# How to improve my input handling in GLFW?

Currently I'm busy working on a game engine. I have my own window class with GLFW functionalities. Currently, I have a very primitive way to handle input in my class:

It is not fast, and not "extendable" enough. I'm essentially using something along the lines of

void key_callback(GLFWwindow* window, int key, int scancode, int action, int mods)
{
if (key == GLFW_KEY_E && action == GLFW_PRESS)
//do something
}


I would like to call something like the following:

// Create a window object
Window window("title",800,600);
//the parameters specify the key pressed and what the window has to do when the event occurs.
window.getKeyPressed(KEY,ACTION);


How would I go about implementing a more flexible input handling system?

• It's a little unclear what you want here? A specific function to be called when the E-key is pressed instead of a generic one? – Tyyppi_77 Oct 31 '17 at 7:17
• Yes, not the E key in particular, a general key. I also wanted to know what is the "best way" possible to handle input using Glfw in an ipothetical Window class – user100681 Oct 31 '17 at 8:00
• Best way is subjective. – Tyyppi_77 Oct 31 '17 at 8:09
• I understand, but i actually wanted to have a cleverer method to handle input since mine is not good. That's all – user100681 Oct 31 '17 at 8:24

If if-statements won't do it for you, I'd suggest a map-based approach, where your Window (or a separate InputManager) class stores a map of function callbacks, that get invoked when a key is pressed.

class Window
{
public:
using Callback = std::function<void()>;

void addBinding(int key, const Callback& callback)
{
m_Callbacks[key].push_back(callback);
}

void onKeyPress(int key)
{
for (Callback& callback : m_Callbacks[key])
{
callback();
}
}
private:
std::map<int, std::vector<Callback>> m_Callbacks;
};


This way you can create std::functions and pass those to the class, and then once you get a keypress event from GLFW, all you have to do is call onKeyPress with the correct key, and the callbacks will get invoked.

Just be careful with object lifetime if you end up creating std::functions for class methods. Adding a removeBinding method to the Window class might not be a bad idea.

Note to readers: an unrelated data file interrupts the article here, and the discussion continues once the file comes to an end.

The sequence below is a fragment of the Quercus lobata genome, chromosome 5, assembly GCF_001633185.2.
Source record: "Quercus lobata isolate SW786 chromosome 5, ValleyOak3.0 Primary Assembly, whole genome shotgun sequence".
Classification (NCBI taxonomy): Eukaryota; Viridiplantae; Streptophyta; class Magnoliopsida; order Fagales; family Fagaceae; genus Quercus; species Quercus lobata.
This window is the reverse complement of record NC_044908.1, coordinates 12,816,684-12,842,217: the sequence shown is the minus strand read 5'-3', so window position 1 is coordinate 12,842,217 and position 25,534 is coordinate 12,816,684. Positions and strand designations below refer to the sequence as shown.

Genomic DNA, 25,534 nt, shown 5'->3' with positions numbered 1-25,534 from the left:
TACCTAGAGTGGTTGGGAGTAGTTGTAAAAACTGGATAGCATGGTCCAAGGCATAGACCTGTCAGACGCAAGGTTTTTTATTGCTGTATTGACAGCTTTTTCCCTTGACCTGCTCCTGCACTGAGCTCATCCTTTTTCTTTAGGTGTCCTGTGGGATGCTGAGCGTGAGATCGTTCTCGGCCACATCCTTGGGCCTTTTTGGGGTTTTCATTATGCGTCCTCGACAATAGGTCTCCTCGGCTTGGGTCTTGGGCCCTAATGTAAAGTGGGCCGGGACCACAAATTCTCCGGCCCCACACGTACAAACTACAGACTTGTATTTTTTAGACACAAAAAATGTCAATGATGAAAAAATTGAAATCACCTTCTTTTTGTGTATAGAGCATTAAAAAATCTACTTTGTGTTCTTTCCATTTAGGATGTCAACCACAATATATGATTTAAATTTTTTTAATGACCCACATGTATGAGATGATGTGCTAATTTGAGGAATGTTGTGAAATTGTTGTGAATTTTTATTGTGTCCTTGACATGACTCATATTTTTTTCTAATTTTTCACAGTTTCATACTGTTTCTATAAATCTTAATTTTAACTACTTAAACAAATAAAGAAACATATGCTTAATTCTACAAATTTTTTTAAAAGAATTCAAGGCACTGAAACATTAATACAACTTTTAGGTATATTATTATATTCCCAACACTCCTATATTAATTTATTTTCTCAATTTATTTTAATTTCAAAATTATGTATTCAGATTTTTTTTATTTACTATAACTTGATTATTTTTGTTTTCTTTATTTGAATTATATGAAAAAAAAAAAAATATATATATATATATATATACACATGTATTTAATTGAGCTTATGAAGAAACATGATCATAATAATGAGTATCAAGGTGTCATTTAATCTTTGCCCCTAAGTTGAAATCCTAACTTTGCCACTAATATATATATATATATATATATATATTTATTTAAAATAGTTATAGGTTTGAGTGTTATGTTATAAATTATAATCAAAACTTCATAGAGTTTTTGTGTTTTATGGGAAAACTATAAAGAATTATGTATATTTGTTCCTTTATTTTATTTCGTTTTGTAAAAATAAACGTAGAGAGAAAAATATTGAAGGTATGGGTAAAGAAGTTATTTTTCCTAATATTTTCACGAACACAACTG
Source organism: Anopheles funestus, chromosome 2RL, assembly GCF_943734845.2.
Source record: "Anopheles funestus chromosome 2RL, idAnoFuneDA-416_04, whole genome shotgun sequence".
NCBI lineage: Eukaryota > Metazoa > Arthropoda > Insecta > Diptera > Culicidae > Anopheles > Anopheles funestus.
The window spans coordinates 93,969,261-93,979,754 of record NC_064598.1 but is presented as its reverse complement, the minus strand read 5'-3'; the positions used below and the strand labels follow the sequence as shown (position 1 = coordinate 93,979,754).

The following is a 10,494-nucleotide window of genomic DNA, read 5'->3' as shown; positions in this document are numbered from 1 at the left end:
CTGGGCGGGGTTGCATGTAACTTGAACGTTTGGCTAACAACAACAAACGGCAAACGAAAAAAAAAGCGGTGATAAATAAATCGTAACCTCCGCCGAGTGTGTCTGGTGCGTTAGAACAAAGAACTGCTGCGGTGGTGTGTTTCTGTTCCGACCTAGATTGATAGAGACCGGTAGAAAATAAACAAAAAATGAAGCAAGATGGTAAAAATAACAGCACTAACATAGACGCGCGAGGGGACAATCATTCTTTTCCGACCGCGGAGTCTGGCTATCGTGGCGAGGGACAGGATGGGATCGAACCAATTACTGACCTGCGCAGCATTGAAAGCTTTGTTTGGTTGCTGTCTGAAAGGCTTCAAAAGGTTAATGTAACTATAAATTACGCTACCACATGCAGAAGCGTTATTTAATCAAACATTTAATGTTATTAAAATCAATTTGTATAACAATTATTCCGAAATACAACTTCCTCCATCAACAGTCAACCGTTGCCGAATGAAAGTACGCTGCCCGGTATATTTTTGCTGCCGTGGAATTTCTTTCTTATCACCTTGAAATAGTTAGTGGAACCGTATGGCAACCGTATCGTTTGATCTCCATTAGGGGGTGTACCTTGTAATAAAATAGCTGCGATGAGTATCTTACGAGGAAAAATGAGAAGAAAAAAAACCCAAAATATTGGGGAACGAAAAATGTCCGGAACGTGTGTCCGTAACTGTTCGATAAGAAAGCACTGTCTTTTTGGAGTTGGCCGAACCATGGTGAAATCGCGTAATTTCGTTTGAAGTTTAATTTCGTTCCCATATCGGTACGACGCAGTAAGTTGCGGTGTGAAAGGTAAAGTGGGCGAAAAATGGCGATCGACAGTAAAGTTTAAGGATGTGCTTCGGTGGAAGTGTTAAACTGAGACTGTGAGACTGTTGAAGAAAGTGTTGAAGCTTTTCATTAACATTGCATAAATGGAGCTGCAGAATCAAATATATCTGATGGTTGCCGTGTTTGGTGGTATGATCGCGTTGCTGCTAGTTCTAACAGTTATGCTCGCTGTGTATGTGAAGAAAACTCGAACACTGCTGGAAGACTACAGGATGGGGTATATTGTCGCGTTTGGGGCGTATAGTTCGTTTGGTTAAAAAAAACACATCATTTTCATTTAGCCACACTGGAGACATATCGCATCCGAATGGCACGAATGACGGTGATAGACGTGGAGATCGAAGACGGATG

Also, supporting other events (like key releases for an example) isn't tricky at all with this solution: either add a specific method (like addReleaseCallback) or introduce another layer to the map, so that the first layer fetches the correct bindings for an event type, and the second layer is the key lookup.

• Thank you for helping, i will definitely try to implement this into my engine! – user100681 Oct 31 '17 at 13:02

Similar to Tyyppi_77's answer, I also normally opt for a map-based approach. However, I prefer to use a map similar to the one shown below:

struct KeyPress {
bool current, previous;
}

std::map<int, KeyPress> mKeyPresses;


This way, you can track whether the key has just been pressed, released, or is being held down, based on combinations of bools. You can also easily specify which keys are used, without having to track all of the keys or rely on complicated callbacks. It also, in my opinion, makes conditional events easier to control over callbacks, because you can use if/switch statements to handle whether a key is in a certain state or not.

There is another option, which is more object orientated.

Generate an engine input event for each GLFW input and send it to a central event queue. Then you can have a bunch of behaviours elsewhere in your engine that will handle respond to these events via hard coded behaviour, or scripts:

class KeyEvent : public GameEvent {
public:
int key;
int keystate;
};

handleInput(GLFWwindow* window, int scancode, int keystate, Engine& engine) {
auto event = std::make_shared<KeyEvent>();
event->key = scancode;
event->keystate = keystate;
engine.enqueueEvent(event);
}

Your handler would look something like:

class Controlhandler {
//game state stuff here
public:
void handleEvent(std::shared_ptr<GameEvent> event) {
auto e = std::dynamic_ptr_cast<KeyEvent>(event);
if(e){
// check event, update state, and respond.
}
}
};


In this way, you can write control handlers which do a bunch of different stuff with the same events.